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Physical Therapy and Osteoporosis

Osteoporosis is a bone disease that develops when bone mineral density and bone mass decreases, or when the quality or structure of bone changes. This can lead to a decrease in bone strength that can increase the risk of broken bones and fractures.


Physical therapy, also known as physiotherapy, can help to both prevent and manage osteoporosis. A physical therapist creates a custom exercise program to strengthen your bones and muscles over weeks and months. This helps improve your balance and decrease your chance of falling.


Physical therapy can also help rehabilitate an injury due to osteoporosis, and improve your quality of life if you’re experiencing chronic pain.

Physical therapy often involves performing stretches or exercises, usually done in repetition or sets. But physical therapists also use a variety of other techniques to improve movement.

These include:

  • suggestions for lifestyle changes

  • massage

  • heat or cold therapy

  • ultrasound

  • electrical stimulation

During your first appointment, your physical therapist will assess your symptoms and pain levels by asking you questions and performing physical tests. The type of exercises assigned, and the level of their difficulty or repetition, will depend on your specific injury and overall health. Often, exercises will change or increase in difficulty as you get stronger. They may have you perform these exercises in their clinic, but it’s also common for physical therapists to assign you exercises to do daily on your own.


Regular exercise is an important part of keeping your bones strong and healthy. A 2019 review suggests people with a moderate to high risk of fracture or with functional limitations may benefit from working with a physical therapist. They can create a custom program to lower the chances of future injury.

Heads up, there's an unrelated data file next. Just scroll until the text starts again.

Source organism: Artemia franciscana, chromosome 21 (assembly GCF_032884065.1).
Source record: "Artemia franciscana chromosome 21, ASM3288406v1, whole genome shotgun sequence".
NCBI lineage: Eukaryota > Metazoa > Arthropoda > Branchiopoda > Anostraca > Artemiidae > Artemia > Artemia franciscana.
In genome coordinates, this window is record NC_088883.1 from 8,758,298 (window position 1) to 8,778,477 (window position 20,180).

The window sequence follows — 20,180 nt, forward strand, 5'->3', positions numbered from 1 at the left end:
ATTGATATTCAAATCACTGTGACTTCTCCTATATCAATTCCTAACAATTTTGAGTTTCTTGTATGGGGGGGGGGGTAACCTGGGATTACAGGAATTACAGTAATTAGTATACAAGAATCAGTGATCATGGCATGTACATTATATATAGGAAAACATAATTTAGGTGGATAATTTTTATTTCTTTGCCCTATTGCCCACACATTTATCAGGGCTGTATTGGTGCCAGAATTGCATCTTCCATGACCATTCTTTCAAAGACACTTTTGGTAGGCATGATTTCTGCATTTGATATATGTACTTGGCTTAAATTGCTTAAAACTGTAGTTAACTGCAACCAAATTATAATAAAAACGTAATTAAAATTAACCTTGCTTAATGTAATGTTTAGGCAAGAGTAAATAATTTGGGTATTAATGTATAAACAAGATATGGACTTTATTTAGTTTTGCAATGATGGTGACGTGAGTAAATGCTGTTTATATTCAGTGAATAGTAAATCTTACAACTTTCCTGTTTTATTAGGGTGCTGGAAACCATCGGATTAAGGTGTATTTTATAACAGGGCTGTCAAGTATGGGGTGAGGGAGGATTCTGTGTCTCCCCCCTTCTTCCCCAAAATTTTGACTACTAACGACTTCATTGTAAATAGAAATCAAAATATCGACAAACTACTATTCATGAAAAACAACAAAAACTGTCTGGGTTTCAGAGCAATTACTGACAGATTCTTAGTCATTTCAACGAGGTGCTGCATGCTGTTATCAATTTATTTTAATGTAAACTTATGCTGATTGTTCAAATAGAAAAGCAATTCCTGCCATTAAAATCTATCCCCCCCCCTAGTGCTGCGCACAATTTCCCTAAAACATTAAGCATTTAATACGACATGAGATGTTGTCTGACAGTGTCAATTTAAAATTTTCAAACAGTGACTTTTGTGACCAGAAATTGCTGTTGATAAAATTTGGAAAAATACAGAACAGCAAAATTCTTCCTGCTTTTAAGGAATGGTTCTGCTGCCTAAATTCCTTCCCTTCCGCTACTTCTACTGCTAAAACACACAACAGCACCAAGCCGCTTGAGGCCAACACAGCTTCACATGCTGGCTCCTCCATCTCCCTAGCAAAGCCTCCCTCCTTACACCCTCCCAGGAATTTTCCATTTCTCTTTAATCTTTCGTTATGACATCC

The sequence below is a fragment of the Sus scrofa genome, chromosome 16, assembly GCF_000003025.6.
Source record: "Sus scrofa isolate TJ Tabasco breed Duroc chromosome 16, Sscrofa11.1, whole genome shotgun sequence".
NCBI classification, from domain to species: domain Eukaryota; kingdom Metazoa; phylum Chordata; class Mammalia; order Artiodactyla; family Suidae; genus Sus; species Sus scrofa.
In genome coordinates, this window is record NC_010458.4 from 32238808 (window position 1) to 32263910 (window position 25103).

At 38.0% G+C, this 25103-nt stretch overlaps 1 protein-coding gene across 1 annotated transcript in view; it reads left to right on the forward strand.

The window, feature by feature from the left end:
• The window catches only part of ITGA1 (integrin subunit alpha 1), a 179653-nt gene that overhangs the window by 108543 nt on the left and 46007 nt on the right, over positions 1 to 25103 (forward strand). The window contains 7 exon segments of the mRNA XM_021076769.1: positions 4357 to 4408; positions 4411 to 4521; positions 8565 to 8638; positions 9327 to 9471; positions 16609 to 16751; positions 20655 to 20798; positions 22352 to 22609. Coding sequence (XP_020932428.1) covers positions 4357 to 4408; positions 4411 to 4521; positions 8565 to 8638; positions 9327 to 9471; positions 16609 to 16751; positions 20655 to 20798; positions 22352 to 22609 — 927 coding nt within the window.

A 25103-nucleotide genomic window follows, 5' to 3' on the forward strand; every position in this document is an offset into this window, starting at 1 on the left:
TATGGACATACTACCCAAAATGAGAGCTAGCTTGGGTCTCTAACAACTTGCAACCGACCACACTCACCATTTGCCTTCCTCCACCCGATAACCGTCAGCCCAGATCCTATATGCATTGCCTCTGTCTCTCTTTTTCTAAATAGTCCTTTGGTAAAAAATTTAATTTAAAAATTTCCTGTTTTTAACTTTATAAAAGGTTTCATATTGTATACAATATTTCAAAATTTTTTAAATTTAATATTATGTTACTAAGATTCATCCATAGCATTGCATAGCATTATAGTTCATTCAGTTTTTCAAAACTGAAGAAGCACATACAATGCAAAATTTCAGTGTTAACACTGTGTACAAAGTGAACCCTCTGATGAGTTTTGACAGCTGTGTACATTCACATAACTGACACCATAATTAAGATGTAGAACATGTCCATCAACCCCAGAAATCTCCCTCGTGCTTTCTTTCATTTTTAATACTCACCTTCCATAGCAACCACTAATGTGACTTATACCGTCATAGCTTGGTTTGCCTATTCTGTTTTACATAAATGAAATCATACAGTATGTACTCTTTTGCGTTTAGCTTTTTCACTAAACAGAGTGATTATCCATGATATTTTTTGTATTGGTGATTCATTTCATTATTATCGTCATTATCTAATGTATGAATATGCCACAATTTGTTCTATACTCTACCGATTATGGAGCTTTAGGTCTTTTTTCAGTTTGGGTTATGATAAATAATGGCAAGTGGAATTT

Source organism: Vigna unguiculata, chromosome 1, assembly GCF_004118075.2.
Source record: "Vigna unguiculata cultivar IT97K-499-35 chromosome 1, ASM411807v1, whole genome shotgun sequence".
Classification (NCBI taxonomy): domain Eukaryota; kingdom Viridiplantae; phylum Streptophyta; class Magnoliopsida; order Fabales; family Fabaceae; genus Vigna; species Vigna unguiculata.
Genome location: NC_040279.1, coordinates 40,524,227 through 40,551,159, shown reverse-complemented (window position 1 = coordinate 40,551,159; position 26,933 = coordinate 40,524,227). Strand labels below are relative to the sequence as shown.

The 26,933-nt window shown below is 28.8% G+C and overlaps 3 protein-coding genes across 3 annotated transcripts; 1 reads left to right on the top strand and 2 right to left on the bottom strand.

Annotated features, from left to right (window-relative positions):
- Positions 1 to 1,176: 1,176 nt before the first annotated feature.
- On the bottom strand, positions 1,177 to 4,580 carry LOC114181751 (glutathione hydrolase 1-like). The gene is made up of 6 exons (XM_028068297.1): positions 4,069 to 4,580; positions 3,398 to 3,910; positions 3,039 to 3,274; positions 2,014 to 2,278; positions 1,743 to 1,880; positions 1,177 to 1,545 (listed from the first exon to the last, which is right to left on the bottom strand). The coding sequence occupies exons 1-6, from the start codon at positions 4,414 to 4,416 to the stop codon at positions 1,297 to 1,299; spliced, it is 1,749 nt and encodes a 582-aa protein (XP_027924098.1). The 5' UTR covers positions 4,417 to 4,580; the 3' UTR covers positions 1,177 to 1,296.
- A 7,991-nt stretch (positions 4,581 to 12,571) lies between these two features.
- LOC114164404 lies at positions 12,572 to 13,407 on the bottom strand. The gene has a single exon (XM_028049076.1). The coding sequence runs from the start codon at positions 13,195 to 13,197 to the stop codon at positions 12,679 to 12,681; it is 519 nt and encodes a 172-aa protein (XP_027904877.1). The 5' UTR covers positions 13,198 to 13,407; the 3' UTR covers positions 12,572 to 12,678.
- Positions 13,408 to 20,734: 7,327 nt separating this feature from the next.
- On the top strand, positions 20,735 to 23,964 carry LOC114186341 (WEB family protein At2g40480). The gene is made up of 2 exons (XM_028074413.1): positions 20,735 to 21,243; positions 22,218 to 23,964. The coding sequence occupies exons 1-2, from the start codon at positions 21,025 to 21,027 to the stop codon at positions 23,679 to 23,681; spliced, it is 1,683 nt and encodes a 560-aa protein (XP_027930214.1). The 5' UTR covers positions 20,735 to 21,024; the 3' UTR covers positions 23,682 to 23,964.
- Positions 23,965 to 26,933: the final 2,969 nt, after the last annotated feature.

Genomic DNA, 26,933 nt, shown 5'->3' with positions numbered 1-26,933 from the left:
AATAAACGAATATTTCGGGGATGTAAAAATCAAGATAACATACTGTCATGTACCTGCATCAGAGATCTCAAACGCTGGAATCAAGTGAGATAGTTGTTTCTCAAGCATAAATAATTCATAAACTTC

For preventing osteoporosis and osteoporotic fractures, the authors of a 2017 study recommend a long-term exercise program designed to improve postural stability, mobility, and movement efficiency. This goes alongside increasing vitamin D and calcium intakes.

Physical therapy can also help people with osteoporosis recover from fractures. Treatments such as ultrasound and electric stimulation may help manage chronic pain. Pain medications and drugs specifically used to treat osteoporosis can also be useful in tandem with physical therapy.

For osteoporosis, the APTA says your physical therapist will likely recommend a combination of resistance and weight-bearing exercises. This regimen will be highly individualized.

Your treatment plan may include:

  • weightlifting, with proper alignment

  • resistance band exercises

  • resistance exercises such as pushups, squats, or yoga poses

  • weight-bearing exercises such as walking, dancing, or stair climbing

  • exercises to improve your posture

  • balance exercises

  • exercises to improve alignment during everyday activities

A 2018 research review identified the two most effective types of exercise for increasing bone density in people with osteoporosis. These were weight-bearing aerobic exercises, such as stair climbing or walking, and resistance training exercises, such as lifting weights.

Resistance training aims to improve muscle mass and bone density. This type of exercise has also been associated with improving quality of sleep and reducing mortality, among other health benefits.

Osteoporosis is a common bone disease, especially among postmenopausal and older women. However, anyone can get osteoporosis. It causes decreased bone density and mass, and can lead to fractures. Physical therapy, in combination with other treatments, may help strengthen your bones and muscles. It can help you improve your balance to lower your risk of falling.


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